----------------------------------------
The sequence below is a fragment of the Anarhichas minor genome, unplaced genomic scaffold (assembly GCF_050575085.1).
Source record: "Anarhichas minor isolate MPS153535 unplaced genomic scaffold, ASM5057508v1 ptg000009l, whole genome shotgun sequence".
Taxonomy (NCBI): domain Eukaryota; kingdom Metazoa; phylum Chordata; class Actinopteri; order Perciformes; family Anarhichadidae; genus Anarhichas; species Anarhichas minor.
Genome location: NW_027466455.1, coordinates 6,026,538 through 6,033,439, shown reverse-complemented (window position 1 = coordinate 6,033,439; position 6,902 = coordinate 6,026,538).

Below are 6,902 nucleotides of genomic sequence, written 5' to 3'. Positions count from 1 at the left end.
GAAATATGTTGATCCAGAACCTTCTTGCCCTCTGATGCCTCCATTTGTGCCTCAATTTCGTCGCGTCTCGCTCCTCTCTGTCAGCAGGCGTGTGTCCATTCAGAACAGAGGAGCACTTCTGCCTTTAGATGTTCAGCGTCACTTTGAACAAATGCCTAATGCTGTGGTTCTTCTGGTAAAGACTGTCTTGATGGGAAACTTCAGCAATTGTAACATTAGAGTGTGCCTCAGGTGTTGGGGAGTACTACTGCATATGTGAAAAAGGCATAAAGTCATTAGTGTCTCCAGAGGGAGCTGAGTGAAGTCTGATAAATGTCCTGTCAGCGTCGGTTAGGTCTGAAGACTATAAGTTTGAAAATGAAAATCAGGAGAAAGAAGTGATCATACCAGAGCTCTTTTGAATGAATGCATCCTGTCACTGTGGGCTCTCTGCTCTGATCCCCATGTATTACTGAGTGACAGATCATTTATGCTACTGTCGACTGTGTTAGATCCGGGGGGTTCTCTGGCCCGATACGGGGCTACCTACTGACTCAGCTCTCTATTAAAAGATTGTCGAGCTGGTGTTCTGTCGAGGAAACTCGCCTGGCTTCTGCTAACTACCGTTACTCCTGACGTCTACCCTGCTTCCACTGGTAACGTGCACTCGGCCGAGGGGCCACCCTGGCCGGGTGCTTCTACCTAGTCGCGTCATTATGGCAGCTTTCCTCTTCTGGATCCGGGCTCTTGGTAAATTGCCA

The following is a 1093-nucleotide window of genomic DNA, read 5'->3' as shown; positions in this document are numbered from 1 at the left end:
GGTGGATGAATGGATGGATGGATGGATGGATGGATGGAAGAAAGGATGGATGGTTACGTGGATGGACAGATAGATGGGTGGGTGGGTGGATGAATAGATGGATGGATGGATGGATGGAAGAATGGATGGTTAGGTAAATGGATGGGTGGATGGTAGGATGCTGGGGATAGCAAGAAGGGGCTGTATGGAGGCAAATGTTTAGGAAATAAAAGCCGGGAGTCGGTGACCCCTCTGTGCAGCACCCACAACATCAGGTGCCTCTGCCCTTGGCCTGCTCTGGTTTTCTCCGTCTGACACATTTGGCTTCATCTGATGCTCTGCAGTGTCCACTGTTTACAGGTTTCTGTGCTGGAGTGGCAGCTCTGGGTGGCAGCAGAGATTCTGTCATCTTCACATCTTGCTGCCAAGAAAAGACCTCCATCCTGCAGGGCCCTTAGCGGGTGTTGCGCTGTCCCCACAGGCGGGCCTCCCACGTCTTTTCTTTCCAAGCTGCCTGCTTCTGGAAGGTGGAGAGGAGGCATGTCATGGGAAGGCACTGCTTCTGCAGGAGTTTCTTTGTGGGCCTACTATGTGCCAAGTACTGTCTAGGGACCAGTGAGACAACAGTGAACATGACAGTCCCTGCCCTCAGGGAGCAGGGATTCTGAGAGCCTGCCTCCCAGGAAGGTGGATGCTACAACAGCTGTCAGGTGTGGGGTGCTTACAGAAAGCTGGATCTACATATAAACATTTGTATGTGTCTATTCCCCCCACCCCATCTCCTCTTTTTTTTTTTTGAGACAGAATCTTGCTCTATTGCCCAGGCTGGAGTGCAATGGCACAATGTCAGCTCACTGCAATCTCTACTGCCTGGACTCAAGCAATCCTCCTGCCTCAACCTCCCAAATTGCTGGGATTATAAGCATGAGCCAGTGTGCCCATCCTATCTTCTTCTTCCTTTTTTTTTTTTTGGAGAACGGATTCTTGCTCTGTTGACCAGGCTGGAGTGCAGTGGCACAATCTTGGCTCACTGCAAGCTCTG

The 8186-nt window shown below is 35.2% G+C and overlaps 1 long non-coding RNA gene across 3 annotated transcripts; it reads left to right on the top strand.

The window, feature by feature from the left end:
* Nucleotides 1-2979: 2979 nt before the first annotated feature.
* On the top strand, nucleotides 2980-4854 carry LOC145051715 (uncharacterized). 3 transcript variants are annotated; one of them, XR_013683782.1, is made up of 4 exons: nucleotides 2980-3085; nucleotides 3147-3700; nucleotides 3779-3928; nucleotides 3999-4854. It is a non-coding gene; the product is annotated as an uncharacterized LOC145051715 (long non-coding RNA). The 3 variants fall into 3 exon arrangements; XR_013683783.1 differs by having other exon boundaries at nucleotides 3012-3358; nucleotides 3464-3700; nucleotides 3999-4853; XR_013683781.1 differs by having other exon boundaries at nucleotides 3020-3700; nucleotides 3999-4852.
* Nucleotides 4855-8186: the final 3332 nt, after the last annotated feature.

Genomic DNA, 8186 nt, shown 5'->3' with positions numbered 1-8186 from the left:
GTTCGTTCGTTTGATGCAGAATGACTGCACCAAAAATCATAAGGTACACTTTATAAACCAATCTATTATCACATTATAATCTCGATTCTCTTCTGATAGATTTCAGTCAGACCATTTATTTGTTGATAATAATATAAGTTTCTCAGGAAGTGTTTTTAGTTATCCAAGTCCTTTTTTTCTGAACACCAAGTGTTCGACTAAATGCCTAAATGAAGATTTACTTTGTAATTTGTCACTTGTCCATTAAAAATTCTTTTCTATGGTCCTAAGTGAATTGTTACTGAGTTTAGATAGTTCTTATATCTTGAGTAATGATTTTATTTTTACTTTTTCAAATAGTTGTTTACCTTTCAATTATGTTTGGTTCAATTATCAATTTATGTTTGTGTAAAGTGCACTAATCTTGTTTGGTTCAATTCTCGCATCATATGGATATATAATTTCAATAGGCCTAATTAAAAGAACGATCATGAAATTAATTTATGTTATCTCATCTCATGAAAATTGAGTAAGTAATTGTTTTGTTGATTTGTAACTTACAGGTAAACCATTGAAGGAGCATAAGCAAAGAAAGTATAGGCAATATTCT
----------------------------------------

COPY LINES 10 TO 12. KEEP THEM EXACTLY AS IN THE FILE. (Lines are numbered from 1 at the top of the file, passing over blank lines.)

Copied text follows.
The window, feature by feature from the left end:
* Nucleotides 1-2979: 2979 nt before the first annotated feature.
* On the top strand, nucleotides 2980-4854 carry LOC145051715 (uncharacterized). 3 transcript variants are annotated; one of them, XR_013683782.1, is made up of 4 exons: nucleotides 2980-3085; nucleotides 3147-3700; nucleotides 3779-3928; nucleotides 3999-4854. It is a non-coding gene; the product is annotated as an uncharacterized LOC145051715 (long non-coding RNA). The 3 variants fall into 3 exon arrangements; XR_013683783.1 differs by having other exon boundaries at nucleotides 3012-3358; nucleotides 3464-3700; nucleotides 3999-4853; XR_013683781.1 differs by having other exon boundaries at nucleotides 3020-3700; nucleotides 3999-4852.